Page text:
"The children could see just as easily as the chimps that it was pointless to slide open the bolt or tap on top of the box. Yet 80 percent did so anyway. "It seemed so spectacular to me," Mr. Lyons said. "It suggested something remarkable was going on." ... Mr. Lyons sees his results as evidence that humans are hard-wired to learn by imitation, even when that is clearly not the best way to learn. If he is right, this represents a big evolutionary change from our ape ancestors. Other primates are bad at imitation. When they watch another primate doing something, they seem to focus on what its goals are and ignore its actions."

So you probably need to be more explicit in telling your students not to take something as a template, not just not telling them to.

Zeno said...

Indeed, I rail against mindless plugging into formulas and rote obedience to algorithms, but my students clearly think old Dr. Z is being wry and amusing. I must make it clearer.

And, yes, completing the square is a common tool in inverse Laplace transforms and certain antidifferentiation techniques. It's not completely obsolete once the quadratic formula is introduced. Furthermore, it is the means by which the quadratic formula is derived, even if only a few students appreciation the demonstration.

Finally, there are plenty of quadratic equations that cannot be factored but are swiftly dispatched with completion of the square (in which case the quadratic formula is overkill and requires additional simplification and reduction before reaching the solutions). Kathie said...

Oh Zeno, I always made my algebra "appreciate" the derivation of the quadratic formula: they had to do it on the next exam from memory, and it counted for a good 25-30% of the test score! Kathie said...

Oops! "...always made my algebra STUDENTS "appreciate" the derivation..."

Elipson said...

I am somewhat puzzled by this method, as I have never seen it before. Is it primarily an US thing? And is it really much of a time saver when doing Laplace transformations??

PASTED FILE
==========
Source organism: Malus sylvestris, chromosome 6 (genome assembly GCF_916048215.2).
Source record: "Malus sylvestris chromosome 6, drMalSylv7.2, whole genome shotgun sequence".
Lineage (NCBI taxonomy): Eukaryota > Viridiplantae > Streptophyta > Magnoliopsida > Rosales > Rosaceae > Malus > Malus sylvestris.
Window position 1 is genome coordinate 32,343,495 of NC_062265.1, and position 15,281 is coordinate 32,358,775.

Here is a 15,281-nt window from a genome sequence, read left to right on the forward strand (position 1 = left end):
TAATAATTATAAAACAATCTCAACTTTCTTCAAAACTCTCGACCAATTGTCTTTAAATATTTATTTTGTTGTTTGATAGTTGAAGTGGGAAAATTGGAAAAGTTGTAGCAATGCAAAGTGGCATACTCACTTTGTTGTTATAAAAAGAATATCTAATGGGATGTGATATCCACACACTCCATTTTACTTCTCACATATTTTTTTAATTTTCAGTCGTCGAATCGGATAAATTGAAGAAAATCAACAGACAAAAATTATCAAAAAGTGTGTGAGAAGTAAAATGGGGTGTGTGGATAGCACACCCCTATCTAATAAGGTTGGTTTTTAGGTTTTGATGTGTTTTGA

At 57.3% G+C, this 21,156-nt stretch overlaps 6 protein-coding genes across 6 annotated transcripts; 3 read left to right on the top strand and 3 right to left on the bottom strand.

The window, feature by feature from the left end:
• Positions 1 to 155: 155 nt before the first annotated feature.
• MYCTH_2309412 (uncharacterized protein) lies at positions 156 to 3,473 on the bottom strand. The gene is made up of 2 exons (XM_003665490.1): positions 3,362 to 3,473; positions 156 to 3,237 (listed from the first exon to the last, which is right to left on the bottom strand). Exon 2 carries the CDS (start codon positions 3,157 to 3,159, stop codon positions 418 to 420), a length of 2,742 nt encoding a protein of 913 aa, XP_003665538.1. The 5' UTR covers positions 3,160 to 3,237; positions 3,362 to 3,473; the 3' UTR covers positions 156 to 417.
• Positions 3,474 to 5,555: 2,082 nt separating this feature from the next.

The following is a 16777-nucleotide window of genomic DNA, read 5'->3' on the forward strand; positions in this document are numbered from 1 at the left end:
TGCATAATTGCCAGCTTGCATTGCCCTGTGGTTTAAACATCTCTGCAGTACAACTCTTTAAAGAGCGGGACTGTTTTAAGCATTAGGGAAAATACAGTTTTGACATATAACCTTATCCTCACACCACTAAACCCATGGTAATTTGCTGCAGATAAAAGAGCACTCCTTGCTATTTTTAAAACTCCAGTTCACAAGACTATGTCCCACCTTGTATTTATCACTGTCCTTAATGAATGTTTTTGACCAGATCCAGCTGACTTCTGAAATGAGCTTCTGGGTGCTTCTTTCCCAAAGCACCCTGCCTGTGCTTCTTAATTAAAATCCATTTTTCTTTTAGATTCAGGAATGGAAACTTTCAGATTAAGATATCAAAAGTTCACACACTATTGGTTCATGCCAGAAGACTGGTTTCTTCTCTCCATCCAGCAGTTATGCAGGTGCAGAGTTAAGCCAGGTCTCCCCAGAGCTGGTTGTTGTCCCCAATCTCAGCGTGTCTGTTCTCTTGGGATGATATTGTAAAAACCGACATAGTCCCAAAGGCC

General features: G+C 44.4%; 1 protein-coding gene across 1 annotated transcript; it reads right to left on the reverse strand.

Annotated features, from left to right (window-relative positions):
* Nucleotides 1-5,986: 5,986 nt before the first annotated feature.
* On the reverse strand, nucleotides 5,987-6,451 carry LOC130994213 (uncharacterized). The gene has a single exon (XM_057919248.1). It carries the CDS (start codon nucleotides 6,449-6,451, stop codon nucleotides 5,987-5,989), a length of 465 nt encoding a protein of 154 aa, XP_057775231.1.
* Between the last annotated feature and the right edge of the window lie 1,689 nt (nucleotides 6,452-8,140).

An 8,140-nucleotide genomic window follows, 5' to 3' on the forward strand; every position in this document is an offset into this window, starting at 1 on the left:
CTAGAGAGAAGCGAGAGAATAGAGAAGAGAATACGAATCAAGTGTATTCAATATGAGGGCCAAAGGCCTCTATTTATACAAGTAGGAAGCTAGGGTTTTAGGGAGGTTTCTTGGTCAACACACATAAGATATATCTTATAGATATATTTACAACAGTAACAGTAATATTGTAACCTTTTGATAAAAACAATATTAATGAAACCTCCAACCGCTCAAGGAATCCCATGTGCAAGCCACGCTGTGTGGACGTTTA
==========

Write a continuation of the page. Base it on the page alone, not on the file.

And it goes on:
Zeno said...

I'm not aware, Elipson, whether it's primarily a US thing or not. However, it can be useful when computing inverse Laplace transforms and I've used it that way. Check out the examples provided in Paul's Online Notes, where completing the square is used more than once. Tualha said...

I'm confused. You say this occurred in "joint effort" problems. Do you mean problems such as this?

"Alice takes 3 hours to weed the garden. Bob takes 5 hours to weed the garden. If they both work at the same time and don't affect each other, how long will it take Alice and Bob, working together, to weed the garden?"

I don't see any need for a quadratic equation to solve that. Alice weeds 1/3 garden per hour, Bob weeds 1/5, together they weed 8/15, so they take 15/8 hours.

Perhaps you mean some other sort of problem?

Zeno said...

Yes, Tualha. That kind of problem. It comes out quadratic when it's framed in this way: "Working alone, it takes Bob two hours longer to weed the garden than it takes Alice. If they work together, they get it done in three hours. How long does it take each of them, if they were to work alone?" Tualha said...

Ah, thank you. Don't remember if we got it in that form when I took algebra (aka when dinosaurs ruled the earth). Alice takes $2+\sqrt{10}$ hours and Bob takes $4+\sqrt{10}$. (Done with the formula.)